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Tony Perkins: More action from Trump soon on ‘religious freedom’

Anti-LGBT leader says follow-up to executive order coming next week

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Tony Perkins, gay news, Washington Blade
Tony Perkins, gay news, Washington Blade

Family Research Council President Tony Perkins says more action on “religious freedom” is coming next week. (Washington Blade file photo by Michael Key)

In the aftermath of a religious freedom executive order signed by President Trump that had no explicit reference to LGBT issues, the head of a top anti-LGBT group close to the White House said more action is coming next week on the issue — code for social conservatives to mean anti-LGBT discrimination.

Tony Perkins, president of the Family Research Council, made the remarks last night on “Washington Watch” the weekly radio broadcast produced by the organization.

“By the way, stand by next week, you’re going to see some follow-up to the president’s executive order on religious liberty,” Perkins said. “The next phase of that is going to be coming about and I think it is going to be very instructive. We are going to see government agencies basically put on notice that they have to respect religious freedom. And that is not just the ability to believe, it is the free exercise of religion.”

It’s unclear exactly what Perkins was referencing. Earlier this year, a draft executive order on “religious freedom” that would have enabled sweeping anti-LGBT discrimination circulated among federal agencies and advocacy groups, although Trump never signed the order.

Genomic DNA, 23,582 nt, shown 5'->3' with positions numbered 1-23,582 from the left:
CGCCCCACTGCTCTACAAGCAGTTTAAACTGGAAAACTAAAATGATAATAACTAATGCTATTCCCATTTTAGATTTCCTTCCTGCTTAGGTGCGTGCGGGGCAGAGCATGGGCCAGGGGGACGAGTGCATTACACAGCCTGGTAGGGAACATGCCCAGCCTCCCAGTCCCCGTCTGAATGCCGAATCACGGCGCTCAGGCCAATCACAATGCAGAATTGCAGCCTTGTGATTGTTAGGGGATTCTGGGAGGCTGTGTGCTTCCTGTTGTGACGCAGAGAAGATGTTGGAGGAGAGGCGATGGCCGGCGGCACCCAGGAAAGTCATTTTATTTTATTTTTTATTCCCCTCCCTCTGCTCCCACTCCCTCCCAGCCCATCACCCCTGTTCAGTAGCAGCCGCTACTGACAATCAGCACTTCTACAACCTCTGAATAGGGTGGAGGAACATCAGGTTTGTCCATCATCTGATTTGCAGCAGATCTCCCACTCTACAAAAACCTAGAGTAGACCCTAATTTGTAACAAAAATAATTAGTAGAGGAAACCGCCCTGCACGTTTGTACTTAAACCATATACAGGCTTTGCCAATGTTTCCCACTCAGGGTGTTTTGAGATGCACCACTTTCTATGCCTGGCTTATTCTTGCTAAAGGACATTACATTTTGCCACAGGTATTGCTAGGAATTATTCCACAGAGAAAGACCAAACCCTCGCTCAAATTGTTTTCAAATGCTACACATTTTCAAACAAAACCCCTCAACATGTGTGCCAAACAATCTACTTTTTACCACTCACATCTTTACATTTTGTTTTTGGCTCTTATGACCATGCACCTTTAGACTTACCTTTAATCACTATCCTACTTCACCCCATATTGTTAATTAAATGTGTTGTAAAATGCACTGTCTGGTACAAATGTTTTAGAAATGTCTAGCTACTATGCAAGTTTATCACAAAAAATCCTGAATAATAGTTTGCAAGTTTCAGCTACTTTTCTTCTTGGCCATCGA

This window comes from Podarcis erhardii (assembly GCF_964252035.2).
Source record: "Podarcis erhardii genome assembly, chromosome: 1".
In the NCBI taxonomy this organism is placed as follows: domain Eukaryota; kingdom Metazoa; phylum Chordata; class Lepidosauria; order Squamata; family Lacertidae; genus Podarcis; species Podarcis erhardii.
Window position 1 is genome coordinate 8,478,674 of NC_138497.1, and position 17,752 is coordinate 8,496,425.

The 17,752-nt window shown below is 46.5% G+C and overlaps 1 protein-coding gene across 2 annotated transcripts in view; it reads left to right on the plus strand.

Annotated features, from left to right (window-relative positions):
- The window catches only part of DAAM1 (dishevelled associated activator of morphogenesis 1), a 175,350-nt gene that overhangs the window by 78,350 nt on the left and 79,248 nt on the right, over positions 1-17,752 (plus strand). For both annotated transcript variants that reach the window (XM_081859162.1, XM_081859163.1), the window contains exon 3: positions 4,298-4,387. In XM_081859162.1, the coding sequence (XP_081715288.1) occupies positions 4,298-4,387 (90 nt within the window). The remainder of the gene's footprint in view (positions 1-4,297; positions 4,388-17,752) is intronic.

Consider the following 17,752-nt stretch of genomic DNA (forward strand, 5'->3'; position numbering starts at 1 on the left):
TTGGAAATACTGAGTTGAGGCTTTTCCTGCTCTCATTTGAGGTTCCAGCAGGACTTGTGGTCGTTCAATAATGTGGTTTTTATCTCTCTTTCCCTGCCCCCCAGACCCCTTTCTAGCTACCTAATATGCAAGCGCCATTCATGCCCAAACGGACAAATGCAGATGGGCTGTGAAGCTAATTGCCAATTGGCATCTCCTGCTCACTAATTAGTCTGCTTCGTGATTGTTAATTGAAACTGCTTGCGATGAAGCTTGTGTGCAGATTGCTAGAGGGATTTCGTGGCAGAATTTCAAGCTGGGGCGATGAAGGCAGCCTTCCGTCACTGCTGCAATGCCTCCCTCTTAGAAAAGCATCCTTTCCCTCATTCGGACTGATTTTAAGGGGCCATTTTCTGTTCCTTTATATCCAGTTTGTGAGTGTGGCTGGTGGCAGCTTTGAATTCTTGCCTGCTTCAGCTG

Instead, Trump in May signed a religious freedom executive order that was largely a symbolic statement in favor of the U.S. Supreme Court’s Hobby Lobby decision and against the Johnson Amendment, a 1954 law barring churches and religious non-profits from making political endorsements.

The directive made no explicit reference to LGBT issues, although it charged U.S. Attorney General Jeff Sessions with implementing federal guidance in favor of religious freedom. That language alarmed some LGBT groups like the Human Rights Campaign, who said it opened the door for discrimination.

At a conference earlier this month, for the anti-LGBT Alliance Defending Freedom, Sessions said guidance for “religious freedom” is on the way.

Although he didn’t offer details, the attorney general said it would “help agencies follow the Religious Freedom Restoration Act.” That law, which prohibits the government from substantially burdening a person’s exercise of religion, was passed in 1993 on a bipartisan basis, but has been cited as legal basis for allowing anti-LGBT discrimination.

“Congress enacted RFRA so that, if the federal government imposes a burden on somebody’s religious practice, it had better have a compelling reason,” Sessions said. “That is a demanding standard, and it’s the law of the land. We will follow it just as faithfully as we follow every other federal law. If we’re going to ensure that religious liberty is adequately protected and our country remains free, then we must ensure that RFRA is followed.”

Sarah Kate Ellis, CEO of GLAAD, distributed the audio of Perkins predicting action on “religious freedom” and warned Trump against following through with discrimination.

“If President Trump issues another executive order based on advice from anti-LGBTQ extremist groups like the Family Research Council, he will be harming countless hardworking Americans and their families,” Ellis said in a statement. “The ‘religious exemptions’ laws that groups like the Family Research Council are successfully pushing fly in the face of real American values and open LGBTQ people and our children up to discrimination.”